Nintendo’s new Wii U console launched to mixed reactions, some loving the idea of a sizable tablet-style controller, and others longing for the simple days of a Wiimote. We found the new controller curiously compelling in our hands-on play at E3 2011 yesterday, and now Nintendo’s Shigeru Miyamoto has been laying out some of the design and gameplay decisions in a new Iwata Asks feature. Meanwhile, hardware specs for the Wii U are gradually becoming clear.
“To those people who said things like how we should leave more buttons on it, I think “I completely understand. But that is exactly why we need to do it this way. There can be a new gameplay standard ahead of this.” That’s how we made the Wii Remote. With the new controller this time, it has a touchscreen here, and you can see information on it at anytime that won’t appear on the TV. So, on many levels, it’s a tool that makes things easier to understand. So by taking advantage of it, we can think about designing bold, brand new games.” Shigeru Miyamoto, Nintendo
According to Miyamoto, Nintendo’s approach with the Wii U wasn’t just to make the controller suited to more complex gameplay – without leaving it bristling with hardware buttons – but to broaden what applications it could address and how AV equipment is used in today’s home. For instance, with the Wii Balance Board (which the Wii U can connect to), “instead of turning on the TV, just this is enough to display graphs and such while your checking your weight, so it’s handy in a way that you are able to play Wii Fit with just this and the Wii Balance Board.”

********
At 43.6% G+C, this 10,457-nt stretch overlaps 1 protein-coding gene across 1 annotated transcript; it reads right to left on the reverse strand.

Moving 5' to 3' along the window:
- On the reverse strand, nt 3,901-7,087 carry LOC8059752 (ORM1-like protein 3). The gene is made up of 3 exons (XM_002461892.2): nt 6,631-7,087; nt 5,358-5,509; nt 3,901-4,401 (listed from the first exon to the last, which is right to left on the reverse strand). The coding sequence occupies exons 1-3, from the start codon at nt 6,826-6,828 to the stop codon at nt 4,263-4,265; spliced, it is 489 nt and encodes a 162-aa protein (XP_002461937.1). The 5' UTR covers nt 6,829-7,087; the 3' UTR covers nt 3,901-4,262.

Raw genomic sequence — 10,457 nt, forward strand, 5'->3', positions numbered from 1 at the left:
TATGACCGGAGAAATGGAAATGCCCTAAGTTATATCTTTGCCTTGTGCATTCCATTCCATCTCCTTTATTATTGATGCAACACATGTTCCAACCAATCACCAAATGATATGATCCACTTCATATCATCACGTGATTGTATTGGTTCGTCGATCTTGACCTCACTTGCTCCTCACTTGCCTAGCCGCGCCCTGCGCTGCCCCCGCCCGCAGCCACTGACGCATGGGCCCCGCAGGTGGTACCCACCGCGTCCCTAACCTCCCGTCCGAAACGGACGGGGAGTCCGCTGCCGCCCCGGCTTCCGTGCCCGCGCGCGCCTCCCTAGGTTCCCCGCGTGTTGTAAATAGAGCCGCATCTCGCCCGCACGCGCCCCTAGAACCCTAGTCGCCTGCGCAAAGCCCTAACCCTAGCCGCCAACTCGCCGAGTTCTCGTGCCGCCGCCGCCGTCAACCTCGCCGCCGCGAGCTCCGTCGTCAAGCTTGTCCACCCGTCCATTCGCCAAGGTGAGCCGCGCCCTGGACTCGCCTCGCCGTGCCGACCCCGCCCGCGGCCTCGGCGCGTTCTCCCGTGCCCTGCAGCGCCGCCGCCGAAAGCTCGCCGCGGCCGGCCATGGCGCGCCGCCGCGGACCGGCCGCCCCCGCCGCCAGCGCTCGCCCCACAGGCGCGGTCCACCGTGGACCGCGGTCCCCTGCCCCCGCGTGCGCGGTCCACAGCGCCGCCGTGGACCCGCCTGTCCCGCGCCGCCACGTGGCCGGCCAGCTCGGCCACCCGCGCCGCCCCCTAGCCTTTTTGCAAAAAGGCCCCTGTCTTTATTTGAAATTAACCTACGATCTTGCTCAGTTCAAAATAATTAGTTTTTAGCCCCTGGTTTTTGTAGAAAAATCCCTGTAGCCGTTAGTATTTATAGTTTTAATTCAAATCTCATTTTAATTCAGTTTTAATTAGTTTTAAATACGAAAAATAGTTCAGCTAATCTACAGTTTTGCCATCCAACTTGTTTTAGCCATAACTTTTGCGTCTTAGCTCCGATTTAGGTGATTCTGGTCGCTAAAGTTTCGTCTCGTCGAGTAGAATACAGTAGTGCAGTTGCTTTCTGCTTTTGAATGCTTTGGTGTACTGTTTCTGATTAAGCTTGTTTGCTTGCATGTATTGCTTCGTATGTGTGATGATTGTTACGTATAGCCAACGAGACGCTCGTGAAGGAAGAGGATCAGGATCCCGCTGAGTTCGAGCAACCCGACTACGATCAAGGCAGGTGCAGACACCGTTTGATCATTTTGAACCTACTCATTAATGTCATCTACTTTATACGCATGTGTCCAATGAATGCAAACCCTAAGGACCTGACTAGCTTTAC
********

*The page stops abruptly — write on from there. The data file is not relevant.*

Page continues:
In fact, using the Wii U controller’s camera, “you can place [the controller] against something and play while the game looks at your status” without needing to use your regular TV. Alternatively, in golf games for instance, the Wii U controller could be on the floor with the display showing the “roughness” of the grass – players could use the regular Wiimote as the club, looking down at the virtual ball and green to work out how hard to hit it and at what angle.
As for the hardware involved, Nintendo hasn’t released full details but some of its hardware partners have piped up regarding their involvement. IBM is responsible for the custom 45nm multicore CPU with embedded DRAM, while IBM will be supplying the custom Radeon HD GPU with 1080p HD support. Internal storage – the amount of which is unannounced, and will probably depend on flash pricing closer to the point of manufacture – can be augmented by SD card or USB hard-drive, plugging into one of the Wii U’s four USB 2.0 ports.
Video output options will include HDMI, S-video and component, and there’ll be streaming video and downloadable game support via a network connection. No word on integrated WiFi at this stage, nor whether the optical drive will play back DVD/Blu-ray media.
More details and screenshots in our SlashGear 101: What Can the Nintendo Wii U Do? feature, and live video in our Wii U hands-on.